In our law practice we hear nursing home representatives, and their paid trial experts, take the position that pressure (or decubitus) ulcers just can’t be prevented in the elderly. This is a bunch of baloney and a recent study from New Jersey supports our view!
The New Jersey Hospital Association’s (NJHA) Pressure Ulcer Collaborative announced a 70% reduction in the incidence of new pressure ulcers in its 150 participating healthcare facilities over a two year period. The NJHA tracked pressure ulcers from September 2005 until May of 2007 in hospitals, nursing homes, and home health agencies.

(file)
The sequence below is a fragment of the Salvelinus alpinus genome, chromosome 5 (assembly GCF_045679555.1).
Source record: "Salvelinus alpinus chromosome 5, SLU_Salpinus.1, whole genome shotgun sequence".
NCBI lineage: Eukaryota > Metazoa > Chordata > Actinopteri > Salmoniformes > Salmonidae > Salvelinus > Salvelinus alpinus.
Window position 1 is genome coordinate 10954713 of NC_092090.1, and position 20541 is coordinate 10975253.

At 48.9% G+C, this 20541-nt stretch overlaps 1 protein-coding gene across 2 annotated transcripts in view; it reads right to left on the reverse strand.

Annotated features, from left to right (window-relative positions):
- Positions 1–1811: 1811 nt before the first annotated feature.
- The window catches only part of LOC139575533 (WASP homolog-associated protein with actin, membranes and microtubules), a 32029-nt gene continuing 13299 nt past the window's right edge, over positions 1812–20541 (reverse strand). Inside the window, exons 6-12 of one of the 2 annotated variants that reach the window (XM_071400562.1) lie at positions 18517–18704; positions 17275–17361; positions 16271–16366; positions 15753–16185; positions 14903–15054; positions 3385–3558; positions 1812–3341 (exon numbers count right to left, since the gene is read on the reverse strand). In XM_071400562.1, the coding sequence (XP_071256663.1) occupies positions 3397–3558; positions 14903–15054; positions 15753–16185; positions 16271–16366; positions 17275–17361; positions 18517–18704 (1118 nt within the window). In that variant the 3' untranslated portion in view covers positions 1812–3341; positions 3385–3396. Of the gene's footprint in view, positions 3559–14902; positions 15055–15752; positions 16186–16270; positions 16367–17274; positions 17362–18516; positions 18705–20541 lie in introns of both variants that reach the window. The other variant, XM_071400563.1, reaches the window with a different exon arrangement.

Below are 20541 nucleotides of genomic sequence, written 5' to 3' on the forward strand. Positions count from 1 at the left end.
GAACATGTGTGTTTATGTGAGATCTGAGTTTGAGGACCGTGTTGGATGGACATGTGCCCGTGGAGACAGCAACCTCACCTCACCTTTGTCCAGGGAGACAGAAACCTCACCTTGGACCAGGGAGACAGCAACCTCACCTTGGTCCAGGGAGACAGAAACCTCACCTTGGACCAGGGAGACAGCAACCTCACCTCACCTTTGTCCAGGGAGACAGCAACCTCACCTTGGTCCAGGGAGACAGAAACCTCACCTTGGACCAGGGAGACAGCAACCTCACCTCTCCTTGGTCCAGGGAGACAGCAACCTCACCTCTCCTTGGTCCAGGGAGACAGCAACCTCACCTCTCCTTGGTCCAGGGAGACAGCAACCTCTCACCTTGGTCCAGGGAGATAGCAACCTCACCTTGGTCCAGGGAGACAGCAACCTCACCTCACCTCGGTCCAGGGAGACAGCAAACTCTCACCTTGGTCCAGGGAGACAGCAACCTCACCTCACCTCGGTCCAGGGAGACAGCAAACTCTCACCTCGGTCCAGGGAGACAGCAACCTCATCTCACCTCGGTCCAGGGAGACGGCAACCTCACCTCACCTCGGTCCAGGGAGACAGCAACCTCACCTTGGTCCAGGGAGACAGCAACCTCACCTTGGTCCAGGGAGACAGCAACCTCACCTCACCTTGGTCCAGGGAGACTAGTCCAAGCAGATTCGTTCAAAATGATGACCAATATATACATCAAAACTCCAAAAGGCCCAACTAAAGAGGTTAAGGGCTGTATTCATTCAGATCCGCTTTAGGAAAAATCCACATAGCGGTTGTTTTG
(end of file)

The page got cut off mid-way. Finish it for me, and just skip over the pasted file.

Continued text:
The most helpful techniques for improvement included complete skin evaluations within eight hours of a patient’s admission, skin breakdown evaluations using the Braden scale, prevention strategies such as positioning, and regular monitoring of patients’ skin conditions.